Being a learner means you realize that you actually don’t know best. Do you know who does know best? The natives, and usually, the missionaries. The ones who live there day-in and day-out. They know what is appropriate and what is not. They know which situations are dangerous and which are not. As a team member, an outsider (no matter your age), it is not your place to question their leadership or decisions. Like, if they tell you to stop laughing obnoxiously loud in a public restaurant because you are being disrespectful of the country’s social norms don’t roll your eyes because “ugh, what a party pooper.” (Other than already attracting probably more unwanted attention than necessary, you are reinforcing a negative stereotype of North Americans – being disrespectfully loud and dominating of public spaces). You are also part of a team of people who is representing a local ministry or organization. LIVE BY THEIR RULES. It might seem super stuffy or strict compared to your church back home but… you are not at home. Respect the hosts’ rules.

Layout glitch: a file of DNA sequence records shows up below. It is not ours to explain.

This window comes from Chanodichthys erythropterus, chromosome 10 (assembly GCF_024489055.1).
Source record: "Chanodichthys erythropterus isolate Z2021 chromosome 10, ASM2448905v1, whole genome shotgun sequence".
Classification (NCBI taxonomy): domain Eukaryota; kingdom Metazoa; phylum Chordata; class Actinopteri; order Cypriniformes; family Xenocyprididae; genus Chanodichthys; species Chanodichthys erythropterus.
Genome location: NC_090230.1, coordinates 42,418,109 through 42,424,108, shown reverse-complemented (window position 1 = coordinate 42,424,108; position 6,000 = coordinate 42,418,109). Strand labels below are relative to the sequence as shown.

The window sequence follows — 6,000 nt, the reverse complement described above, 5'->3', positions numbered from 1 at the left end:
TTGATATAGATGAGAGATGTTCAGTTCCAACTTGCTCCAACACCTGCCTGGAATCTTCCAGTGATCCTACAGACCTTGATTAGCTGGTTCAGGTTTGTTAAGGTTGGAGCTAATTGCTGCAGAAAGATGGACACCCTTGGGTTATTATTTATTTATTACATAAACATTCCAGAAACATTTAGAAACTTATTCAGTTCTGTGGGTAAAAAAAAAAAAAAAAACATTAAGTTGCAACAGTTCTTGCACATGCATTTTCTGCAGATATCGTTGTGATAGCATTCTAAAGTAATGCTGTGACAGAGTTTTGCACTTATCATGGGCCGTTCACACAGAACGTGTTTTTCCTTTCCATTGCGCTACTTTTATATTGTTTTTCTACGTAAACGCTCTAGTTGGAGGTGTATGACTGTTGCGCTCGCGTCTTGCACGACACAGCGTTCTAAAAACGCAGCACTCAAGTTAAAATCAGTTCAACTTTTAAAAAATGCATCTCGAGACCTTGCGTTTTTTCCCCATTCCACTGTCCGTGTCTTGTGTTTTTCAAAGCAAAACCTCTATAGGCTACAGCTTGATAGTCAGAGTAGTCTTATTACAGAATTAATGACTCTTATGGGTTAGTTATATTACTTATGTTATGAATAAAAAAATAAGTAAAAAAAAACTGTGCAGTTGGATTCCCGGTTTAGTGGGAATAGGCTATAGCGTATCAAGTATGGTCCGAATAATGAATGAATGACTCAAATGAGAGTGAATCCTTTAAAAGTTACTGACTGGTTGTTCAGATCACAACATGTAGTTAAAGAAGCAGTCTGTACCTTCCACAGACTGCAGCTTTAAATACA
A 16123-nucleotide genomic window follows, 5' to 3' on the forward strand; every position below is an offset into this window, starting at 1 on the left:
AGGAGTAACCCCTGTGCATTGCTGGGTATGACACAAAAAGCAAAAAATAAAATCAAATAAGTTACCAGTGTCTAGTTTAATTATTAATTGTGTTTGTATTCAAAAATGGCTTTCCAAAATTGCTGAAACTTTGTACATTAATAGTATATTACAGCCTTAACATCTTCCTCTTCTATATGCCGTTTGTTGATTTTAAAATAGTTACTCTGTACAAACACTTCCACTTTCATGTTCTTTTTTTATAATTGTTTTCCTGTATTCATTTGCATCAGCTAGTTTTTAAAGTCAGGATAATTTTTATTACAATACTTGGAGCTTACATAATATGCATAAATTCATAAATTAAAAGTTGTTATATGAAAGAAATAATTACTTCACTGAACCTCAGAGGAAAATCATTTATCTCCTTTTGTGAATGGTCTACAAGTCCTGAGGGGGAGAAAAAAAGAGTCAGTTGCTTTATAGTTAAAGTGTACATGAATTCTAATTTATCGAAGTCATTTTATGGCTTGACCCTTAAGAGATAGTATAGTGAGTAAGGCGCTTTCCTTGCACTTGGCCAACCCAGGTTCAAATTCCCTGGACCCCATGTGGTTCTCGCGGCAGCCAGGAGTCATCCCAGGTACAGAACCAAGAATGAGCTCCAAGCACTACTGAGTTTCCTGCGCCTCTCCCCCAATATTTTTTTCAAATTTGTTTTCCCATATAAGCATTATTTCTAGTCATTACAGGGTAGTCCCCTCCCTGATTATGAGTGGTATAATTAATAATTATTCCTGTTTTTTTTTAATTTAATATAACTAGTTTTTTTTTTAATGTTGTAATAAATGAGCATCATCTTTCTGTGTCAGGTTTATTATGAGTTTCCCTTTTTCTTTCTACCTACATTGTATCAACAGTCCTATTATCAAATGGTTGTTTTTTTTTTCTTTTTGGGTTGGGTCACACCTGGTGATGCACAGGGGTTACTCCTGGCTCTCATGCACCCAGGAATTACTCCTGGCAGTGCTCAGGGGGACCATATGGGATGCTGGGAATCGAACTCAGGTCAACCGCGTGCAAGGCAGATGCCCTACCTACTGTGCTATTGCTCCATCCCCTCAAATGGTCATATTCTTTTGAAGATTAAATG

Once you get to truly know the people and the culture you’ll find that they aren’t that different from you. You’ll get past the point of identifying all the differences and will start to celebrate and relish in the similarities of your common humanity. You’ll see dignity in each person and will be less likely to make blanket statements about their culture or race. As time goes on and you start having more conversations with the natives you’ll realize you stop talking so much about the natives. You’ll probably start out quoting faulty statistics about the country to friends back home or making wild generalizations about the local people as a whole… (Yeah, you’re gonna think you’re an expert on the entire Honduran population within your first trip or two. You’re kind of annoying.) Then you will get to know their hearts and will feel silly for making all those ethnocentric assumptions. (Thankfully, your Honduran friends are gracious people. Most will forgive you.) 😉